(Adds no comment from emergency manager spokesman, Fitch report
Aug 21 The holders of $5.2 billion of Detroit
water and sewer revenue bonds turned in only 28.34 percent of
the debt for repurchase before Thursday's expiration of the
city's tender offer, according to tender agent data.
Real-time data posted online by Bondholder Communications
Group showed nearly $1.47 billion of senior and second lien
bonds were tendered by the 5 p.m. EDT (2100 GMT) deadline set by
the city when it announced the offer on Aug. 7.
Robert Apfel, Bondholder Communications president, said
official results would be announced by Detroit on Friday.
A spokesman for Detroit Emergency Manager Kevyn Orr did not
immediately respond to a request for comment on the apparent
lackluster response to the tender.
The bankrupt city must now determine if enough bonds were
tendered and if sufficient savings would be generated by
refinancing the debt. Detroit on Tuesday released preliminary
sale documents for up to $5.5 billion of refunding water and
sewer bonds that would be sold to pay for the tender.
If the city decides to proceed with the issuance, the bonds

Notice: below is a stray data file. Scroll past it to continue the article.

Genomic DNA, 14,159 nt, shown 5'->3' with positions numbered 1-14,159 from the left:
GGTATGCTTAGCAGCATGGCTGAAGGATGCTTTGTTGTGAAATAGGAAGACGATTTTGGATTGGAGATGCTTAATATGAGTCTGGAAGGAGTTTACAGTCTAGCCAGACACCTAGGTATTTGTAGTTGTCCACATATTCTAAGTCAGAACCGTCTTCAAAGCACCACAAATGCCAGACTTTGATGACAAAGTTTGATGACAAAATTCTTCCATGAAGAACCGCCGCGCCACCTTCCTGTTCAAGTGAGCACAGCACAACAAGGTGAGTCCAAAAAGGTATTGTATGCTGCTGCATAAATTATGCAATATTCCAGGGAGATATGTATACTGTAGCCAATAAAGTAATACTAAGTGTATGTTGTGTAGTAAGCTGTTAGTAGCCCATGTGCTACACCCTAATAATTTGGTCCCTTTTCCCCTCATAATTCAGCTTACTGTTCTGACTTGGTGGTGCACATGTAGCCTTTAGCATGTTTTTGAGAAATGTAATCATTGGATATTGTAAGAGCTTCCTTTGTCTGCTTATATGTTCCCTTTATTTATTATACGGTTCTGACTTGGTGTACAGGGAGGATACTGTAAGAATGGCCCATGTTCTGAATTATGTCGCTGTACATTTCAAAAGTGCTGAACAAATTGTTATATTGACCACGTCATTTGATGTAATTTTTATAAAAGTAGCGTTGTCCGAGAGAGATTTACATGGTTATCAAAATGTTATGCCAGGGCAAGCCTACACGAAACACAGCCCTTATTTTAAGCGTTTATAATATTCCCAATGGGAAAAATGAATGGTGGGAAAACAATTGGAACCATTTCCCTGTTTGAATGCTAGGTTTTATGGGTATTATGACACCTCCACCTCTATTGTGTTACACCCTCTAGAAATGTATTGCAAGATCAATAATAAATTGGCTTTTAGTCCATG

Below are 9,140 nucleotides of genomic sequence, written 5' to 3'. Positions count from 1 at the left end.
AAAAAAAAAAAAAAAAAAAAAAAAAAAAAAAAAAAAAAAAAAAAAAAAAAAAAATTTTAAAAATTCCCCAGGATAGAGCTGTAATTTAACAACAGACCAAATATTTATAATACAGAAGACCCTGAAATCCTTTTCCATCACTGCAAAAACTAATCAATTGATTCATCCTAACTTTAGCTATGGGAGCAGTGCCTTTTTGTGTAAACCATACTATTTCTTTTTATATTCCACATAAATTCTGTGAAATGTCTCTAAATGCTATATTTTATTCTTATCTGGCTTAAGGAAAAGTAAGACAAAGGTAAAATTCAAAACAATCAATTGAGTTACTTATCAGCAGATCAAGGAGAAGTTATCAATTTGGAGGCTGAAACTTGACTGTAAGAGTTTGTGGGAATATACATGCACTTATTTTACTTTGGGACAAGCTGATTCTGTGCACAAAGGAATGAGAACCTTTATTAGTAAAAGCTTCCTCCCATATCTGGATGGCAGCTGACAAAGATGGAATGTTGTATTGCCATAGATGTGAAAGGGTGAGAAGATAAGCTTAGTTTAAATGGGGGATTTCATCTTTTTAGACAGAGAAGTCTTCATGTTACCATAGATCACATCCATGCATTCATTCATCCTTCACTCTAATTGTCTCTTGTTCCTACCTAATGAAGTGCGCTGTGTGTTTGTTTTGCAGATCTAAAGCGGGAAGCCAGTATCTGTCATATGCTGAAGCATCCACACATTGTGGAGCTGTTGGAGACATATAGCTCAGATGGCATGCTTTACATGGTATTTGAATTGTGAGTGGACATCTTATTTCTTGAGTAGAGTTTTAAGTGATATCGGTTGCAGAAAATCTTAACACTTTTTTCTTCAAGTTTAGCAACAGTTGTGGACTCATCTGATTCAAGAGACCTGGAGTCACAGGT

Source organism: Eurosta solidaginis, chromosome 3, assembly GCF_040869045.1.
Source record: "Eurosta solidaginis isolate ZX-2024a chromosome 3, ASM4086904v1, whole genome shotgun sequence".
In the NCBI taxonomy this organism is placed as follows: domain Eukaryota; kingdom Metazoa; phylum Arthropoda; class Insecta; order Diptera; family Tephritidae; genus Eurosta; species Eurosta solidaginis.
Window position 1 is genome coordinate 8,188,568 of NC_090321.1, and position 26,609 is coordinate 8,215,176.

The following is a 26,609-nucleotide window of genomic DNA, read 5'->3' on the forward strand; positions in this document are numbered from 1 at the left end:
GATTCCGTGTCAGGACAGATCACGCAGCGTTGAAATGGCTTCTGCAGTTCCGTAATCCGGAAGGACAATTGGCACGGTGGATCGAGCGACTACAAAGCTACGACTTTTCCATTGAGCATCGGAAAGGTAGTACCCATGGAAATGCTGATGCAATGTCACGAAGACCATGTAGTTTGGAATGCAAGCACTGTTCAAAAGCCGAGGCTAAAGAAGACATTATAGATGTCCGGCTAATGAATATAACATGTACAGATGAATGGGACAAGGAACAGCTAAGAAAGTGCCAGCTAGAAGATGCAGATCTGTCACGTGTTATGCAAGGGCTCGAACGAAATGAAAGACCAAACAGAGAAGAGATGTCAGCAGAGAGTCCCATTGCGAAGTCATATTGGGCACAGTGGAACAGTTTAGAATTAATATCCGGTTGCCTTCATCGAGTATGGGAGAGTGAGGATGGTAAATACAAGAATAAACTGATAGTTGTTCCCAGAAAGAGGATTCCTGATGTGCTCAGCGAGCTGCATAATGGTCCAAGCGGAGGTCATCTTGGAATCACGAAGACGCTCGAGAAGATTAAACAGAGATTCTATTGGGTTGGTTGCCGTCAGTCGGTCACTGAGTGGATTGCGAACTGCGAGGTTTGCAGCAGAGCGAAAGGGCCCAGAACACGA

would be sold next week in the municipal market through lead
manager Citigroup Inc or through a private placement with
Detroit turned to the tender offer after most bondholders
rejected the city's plan to adjust $18 billion of debt in voting
this summer. A key U.S. Bankruptcy Court hearing to determine if
that plan is fair and feasible is scheduled for Sept. 2.
If the tender is accomplished, any remaining bonds that were
not tendered would continue to be paid by the city under
However, if the tender offer fails, call protection would be
eliminated or interest rates would be reduced on "impaired"
outstanding water and sewer bonds under the debt adjustment
Fitch Ratings on Thursday said impaired bonds account for
about 43 percent of the debt, adding that Detroit would likely
lose a legal fight to keep the bonds impaired given their
standing as special revenue obligations under the federal
bankruptcy code and provisions in Michigan law and in Detroit's
Fitch said the impairment options would have to be crammed
down on bondholders by the bankruptcy court, a move that would
likely harm the city.
"Impairing otherwise healthy and performing special revenue
debt despite the protections of federal, state and city law may
make it more difficult for Detroit to issue special revenue
obligations in the future," Fitch said in a report.
Credit ratings on the water and sewer bonds fell into the
junk category as Detroit's bankruptcy case, filed more than a
year ago, progressed.
Detroit's Board of Water Commissioners has scheduled a
Friday meeting to evaluate the tender offer results. Approval by
Judge Steven Rhodes, who is overseeing Detroit's biggest-ever
municipal bankruptcy case, is also needed for the bond tender.
(Reporting By Karen Pierog and Lisa Lambert; Editing by Chris
Reese and Tom Brown)